Triage at home

The word Triage comes from the French verb trier, meaning to separate, sort, sift or select. In medicine it is used to determine how urgently you need to be treated in the light of the severity of your symptoms. Most casualties and emergency units use some sort of triage system to manage the flow of patients. Children will almost always be treated preferentially, but if you take your snotty 2 year old (with no other symptoms) to a busy emergency unit, you may very well end up waiting many hours with many unfriendly glares in your direction.

I understand that it is scary when your child is sick. When Eran recently had fever for the 5th day in a row I wanted to take him to the emergency unit just so that someone else could make sure he is really ok. I want to empower you with some tools that can help you decide when your little’s symptoms are really dangerous and need urgent care (we talk about red flag signs), and when it is ok to wait a day or two to see a doctor.

“If you say, “The Lord is my refuge,”
    and you make the Most High your dwelling,
10 no harm will overtake you,
    no disaster will come near your tent.
11 For he will command his angels concerning you
    to guard you in all your ways.”

Psalm 91:9-11

The following chart is a “triage system” for your home, listing some symptoms and signs that are red (rush to the emergency unit NOW), yellow (see a doctor at their office as soon as possible, can wait a day or maximum two if conditions does not change) or green (can visit a clinic, nurse or your GP at a convenient time). Below the chart I will explain how to identify some of the signs, or add links to give you examples of the symptoms.

PLEASE NOTE:

This is a very generalized chart that covers most of the common danger signs and symptoms and gives very broad advice. If you are at any stage worried about your child or your child has symptoms not mentioned here, please contact your doctor ASAP for more advice.

“He will call on me, and I will answer him;
    I will be with him in trouble,
    I will deliver him and honor him.
16 With long life I will satisfy him
    and show him my salvation.”

Psalm 91:15-16
home-triage

 You can download this chart as a PDF to stick in your first aid kit: Home triage chart

*Lethargia: Your child seems sleepy, listless and difficult to wake up. Not interested in their surroundings, not alert, does not eat / talk / play, too weak to even cry. It is usually due to a decrease in glucose / oxygen / blood flow to the brain and should always be taken seriously.

*Convulsions: Click here and here to see two short videos of convulsions in kids and some tips on how to manage them. If it continues for more than 5min, it is classified RED.

*Non-blanching rash: This reddish-purple rash is identified by pressing a glass against it. If it does not disappear for a few seconds, it could be due to meningitis or sepsis.

*Cyanosis: Could affect the fingers and toes only (shows reduced circulation of blood), or it could affect the lips and tongue (a sign of low oxygen in the blood). The second type is much more worrying and should be treated immediately.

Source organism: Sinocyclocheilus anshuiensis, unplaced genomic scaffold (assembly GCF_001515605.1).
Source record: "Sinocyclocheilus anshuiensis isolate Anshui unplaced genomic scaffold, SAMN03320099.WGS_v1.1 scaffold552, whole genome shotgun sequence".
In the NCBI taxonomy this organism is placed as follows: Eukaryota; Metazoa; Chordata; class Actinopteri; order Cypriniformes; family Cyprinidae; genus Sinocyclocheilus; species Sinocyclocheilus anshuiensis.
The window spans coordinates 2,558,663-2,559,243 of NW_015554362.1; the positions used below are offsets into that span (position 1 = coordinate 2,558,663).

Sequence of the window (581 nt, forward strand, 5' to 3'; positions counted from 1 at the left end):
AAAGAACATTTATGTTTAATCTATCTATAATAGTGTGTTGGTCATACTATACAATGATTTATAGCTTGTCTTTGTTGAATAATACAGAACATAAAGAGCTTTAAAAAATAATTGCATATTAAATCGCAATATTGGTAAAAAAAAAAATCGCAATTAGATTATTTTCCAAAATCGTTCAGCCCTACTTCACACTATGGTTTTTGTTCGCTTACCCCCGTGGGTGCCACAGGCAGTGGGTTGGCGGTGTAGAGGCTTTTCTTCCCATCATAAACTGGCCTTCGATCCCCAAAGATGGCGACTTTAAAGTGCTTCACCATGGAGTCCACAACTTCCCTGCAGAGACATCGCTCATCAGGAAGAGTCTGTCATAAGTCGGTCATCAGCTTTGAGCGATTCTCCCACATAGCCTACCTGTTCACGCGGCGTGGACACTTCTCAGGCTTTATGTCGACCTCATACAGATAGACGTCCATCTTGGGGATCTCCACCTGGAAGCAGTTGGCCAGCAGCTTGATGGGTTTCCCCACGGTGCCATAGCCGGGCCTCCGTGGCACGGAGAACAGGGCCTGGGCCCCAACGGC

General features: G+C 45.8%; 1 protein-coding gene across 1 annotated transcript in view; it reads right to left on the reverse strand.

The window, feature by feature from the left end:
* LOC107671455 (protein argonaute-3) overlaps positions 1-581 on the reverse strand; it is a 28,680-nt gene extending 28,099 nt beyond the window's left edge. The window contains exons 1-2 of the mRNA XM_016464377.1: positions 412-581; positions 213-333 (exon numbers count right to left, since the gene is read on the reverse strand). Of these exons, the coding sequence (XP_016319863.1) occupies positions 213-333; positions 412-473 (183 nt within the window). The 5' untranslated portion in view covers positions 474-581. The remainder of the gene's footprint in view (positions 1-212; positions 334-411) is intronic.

*Breathing rate: It is easy to count your child’s breathing rate by looking at the spot just below the ribs. Count for a full minute because breathing can be uneven. Click here for a video to see a child that is using extra muscles to breathe – another sign of trouble.

*Abnormal breathing sounds: Click to hear wheezing (narrowing of the airways in the lungs eg asthma, bronchiolitis, foreign object in the lungs) and stridor (narrowing of the airways above the lungs eg croup, foreign object in upper airways)

*Dehydation: Your baby may have no tears when crying, a dry mouth with no saliva, a sunken fontanelle (soft spot on baby’s head), sunken eyes (eyes seem deep set) or be very thirsty or irritable. Another sign we look for is a slow skin pinch, where the skin pinched between your fingers over the belly pulls back very slowly. Your child may also urinate less. Any of these signs could indicate that your child is dehydrated and should be taken seriously.

*Anaphylaxis: This is a life-threatening form of an allergic reaction. It usually happens when your child is exposed to an allergen for the second time, as the body has then prepared a response after the first exposure. It could happen with any allergen, but bee-stings, nuts and fish are the most common offenders. The allergic reaction (starts with a rash / hives) and progresses to show new symptoms as listed above. The massive immune response causes a drop in blood pressure as well as swelling of the airways and these children needs to be treated with an intra-muscular injection of Adrenalin ASAP!

*Sepsis: When a viral or bacterial (or rarely fungal) infection spreads from the site of infection (throat, ears, urine) to the bloodstream, there will be a massive immune response which causes havoc in your little’s body. Heart rate shoots up, blood pressure drops, they breathe faster to try to keep up with the oxygen demand. This could be life threatening and needs to be treated with the appropriate fluids and antibiotics ASAP.

“He will cover you with his feathers,
    and under his wings you will find refuge;
    his faithfulness will be your shield and rampart.”

Psalm 91:4

Let me know if you find this chart and explanations useful. I hope it will help with those middle-of-the-night decisions and get the sickest littles where they need to be. Give your kids an extra cuddle tonight if they do not fall into the red column and be thankful for another day with them!

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